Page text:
Adam Grant’s Philosophy of Giving
WHY YOU SHOULD CARE
Because Adam Grant got schooled by a kid on his own theories.
By Joshua Eferighe
The youngest tenured professor at the Wharton School, psychologist Adam Grant’s philosophy of giving and taking has influenced not just the readers of his multiple best-sellers but also millions on YouTube via his successful TED Talk. He stopped by The Carlos Watson Show to drop some knowledge. Watch the episode here — or read on for some excerpts from the conversation.
‘I have never missed a comma’
Carlos Watson: I want to ask about your mom. What kind of teacher was she?
Adam Grant: My mom taught Spanish and English for about 30 years. So I have never missed a comma in my entire life.
CW: I love that distinction. And did she have any impact on you becoming a teacher and professor yourself, or was that all kind of your own journey?
AG: She did actually. She tried to talk me out of it. She said, “Look, it’s exhausting to perform every day in front of an audience.” And so I think I figured out really quickly that I needed a job where I got to be in front of students some of the time, but I also got to think and write and go out into the world a little bit. And professor felt like almost the perfect version of that.
CW: How did you end up becoming a professor at Wharton, and how did you end up writing books and doing what you do?
AG: I think one of the defining moments was [when] I was a junior in college. I knew I wanted to study psychology because I was just fascinated by human behavior. I wanted to know how we can all improve the quality of our lives. But I didn’t quite know what to do with that interest, and I kind of wandered into an organizational psychology class. It was called Psych 8:30 a.m., because people walked in half-asleep, and the professor, Richard Hackman, was riveting. He was a guy who spent his whole career studying teams. And the way that he did it was, he said, “Look, I don’t really know what job I want, so I’m going to make my job to study other people’s jobs.”
So he was kind of fascinated by symphony orchestras and he went and studied how you could bring an orchestra together to play better music. He was interested in spies, and so he did a big study of the U.S. intelligence agencies and how to make their collaboration better. He thought he might want to be a pilot, and so he studied cockpit crews and how you can improve the collaboration there. And I just thought, “This is the solution to my problem. I have no idea what career I want. And so if my job is to try to fix other people’s jobs, maybe one day I’ll figure it out.”
But I think the other mistake that a lot of people make is they say, “Look, you got to practice what you preach.” And I’ve found myself increasingly wanting to flip that and say, “You know what, practice what you preach, fine. Better yet, how about you only preach things you’ve already practiced? And then you’re never going to be a hypocrite if you do it that way.” And so for me, what that has meant is to say, “Look, one of the things that I try to practice every day is figuring out what I’m incorrect about. So that then I can update my knowledge.” So if I’m going to preach that, I better be practicing it every day.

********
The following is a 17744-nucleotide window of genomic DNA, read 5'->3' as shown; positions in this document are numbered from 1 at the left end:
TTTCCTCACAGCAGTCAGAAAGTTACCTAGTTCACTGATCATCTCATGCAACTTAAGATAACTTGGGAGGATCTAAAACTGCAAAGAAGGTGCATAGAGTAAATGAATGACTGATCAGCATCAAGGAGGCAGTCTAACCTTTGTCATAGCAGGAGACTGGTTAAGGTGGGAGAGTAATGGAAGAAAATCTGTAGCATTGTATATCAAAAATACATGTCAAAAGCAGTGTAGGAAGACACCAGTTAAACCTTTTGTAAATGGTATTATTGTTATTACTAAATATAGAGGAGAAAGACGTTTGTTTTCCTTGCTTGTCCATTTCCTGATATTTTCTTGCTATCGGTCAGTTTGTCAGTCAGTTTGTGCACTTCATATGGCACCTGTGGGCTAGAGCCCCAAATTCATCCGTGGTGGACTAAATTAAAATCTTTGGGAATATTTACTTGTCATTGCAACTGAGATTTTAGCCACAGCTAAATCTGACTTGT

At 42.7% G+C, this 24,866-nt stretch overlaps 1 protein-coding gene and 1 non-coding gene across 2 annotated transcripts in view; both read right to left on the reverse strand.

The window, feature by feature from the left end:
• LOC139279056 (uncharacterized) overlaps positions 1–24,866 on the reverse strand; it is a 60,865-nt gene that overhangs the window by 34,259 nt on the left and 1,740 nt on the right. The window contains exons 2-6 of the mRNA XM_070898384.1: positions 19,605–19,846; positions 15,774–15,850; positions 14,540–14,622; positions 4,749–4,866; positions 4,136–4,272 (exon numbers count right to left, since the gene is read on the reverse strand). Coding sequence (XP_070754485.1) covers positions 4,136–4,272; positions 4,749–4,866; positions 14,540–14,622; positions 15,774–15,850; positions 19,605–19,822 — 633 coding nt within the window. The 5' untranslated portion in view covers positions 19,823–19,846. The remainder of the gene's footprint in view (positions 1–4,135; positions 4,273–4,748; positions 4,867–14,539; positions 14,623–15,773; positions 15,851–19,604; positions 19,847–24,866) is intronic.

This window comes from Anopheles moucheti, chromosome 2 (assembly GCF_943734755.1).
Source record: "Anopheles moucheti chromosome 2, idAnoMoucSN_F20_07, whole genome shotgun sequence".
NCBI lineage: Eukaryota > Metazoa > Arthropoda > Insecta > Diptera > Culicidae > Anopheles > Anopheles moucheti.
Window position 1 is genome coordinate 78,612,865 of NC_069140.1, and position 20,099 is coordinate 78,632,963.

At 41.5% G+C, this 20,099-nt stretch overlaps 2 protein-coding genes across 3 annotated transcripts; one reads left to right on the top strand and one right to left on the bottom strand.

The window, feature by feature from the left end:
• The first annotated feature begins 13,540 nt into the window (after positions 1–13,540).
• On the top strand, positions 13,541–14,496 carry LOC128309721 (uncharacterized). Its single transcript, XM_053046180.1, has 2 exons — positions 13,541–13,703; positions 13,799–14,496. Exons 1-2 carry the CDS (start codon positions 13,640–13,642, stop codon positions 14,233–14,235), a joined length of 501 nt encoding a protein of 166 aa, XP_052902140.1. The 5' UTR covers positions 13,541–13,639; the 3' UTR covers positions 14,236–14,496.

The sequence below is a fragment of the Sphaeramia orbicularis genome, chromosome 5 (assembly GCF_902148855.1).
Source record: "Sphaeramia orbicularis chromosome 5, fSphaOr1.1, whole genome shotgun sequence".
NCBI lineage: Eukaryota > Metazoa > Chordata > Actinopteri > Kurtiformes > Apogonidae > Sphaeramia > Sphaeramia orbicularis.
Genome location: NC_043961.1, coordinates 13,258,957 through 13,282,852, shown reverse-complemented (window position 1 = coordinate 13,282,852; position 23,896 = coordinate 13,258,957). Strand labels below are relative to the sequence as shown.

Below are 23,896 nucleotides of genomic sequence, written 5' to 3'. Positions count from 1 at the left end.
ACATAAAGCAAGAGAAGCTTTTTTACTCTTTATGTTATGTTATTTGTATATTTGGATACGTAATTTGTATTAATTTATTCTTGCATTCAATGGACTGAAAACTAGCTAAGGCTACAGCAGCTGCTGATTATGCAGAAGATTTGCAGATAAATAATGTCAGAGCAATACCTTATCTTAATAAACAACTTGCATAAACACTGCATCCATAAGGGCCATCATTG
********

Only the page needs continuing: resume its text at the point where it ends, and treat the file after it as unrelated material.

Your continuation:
‘I definitely failed to be the giver’
CW: What piece of marriage or relationship advice would you give to young Adam or to one of your young students? What have you learned?
AG: I think the most important thing in any kind of relationship and especially in a marriage is to ask, “OK, what’s more important: to be right or to show the other person that you really love them?” And very often those two things, they’re never in conflict, but in the middle of a disagreement, it’s very easy to get stuck just kind of digging your heels in on your argument as opposed to saying, “Look, the single most important message I can signal to you when we’re disagreeing is how much I love you and that’s why I want to disagree with you, because I care so much about what you think and what you believe that I can’t help but passionately defend what my particular perspective is.”
And so I think just the idea of saying, “Look, it’s never more important to convince people you’re right than it is to convince them that you care about them.”
CW: And if I asked your kids how well does dad practice what he preaches, what would your kids tell me? Whether you agree or disagree with them, what would your kids tell me if I ask, at home, no one else is around, “Tell me the truth, guys, is dad practicing what he preaches?” What would the kids say?
AG: That’s a great question. I think we should ask them. I don’t know. I actually … You know what? Something happened recently that maybe will give you some color on this. So our daughter, our 9-year-old, walked into my office and there’s this little ceramic kind of balloon-dog mini sculpture. And she said, “Can I have this?” And I said, “Oh, it was a gift. I put it up here in my office so the person who gave it to me can see that it’s displayed there.” And she said, “But, Dad, you always talk about giving. You should be a giver.” Oh no, like Shakespeare would say, I was hoist with my own petard. She’s using my own work against me. And all of a sudden it clicked. And I said, “Wait a minute. You’re right. I do believe that you should be a giver. So why are you trying to take this from me?”
Without skipping a beat she said, her exact words were, “But, Dad, I’m just a kid. You should set the example.” So in that situation, I definitely failed to be the giver. I hope my kids would say that I’m always happy to share whatever I know and whatever connections I have with no strings attached. Do I always do the best job at dropping what I’m doing and sort of extracting myself from the task that I’m focused on until it’s finished? No, and that’s one of my development goals for this year.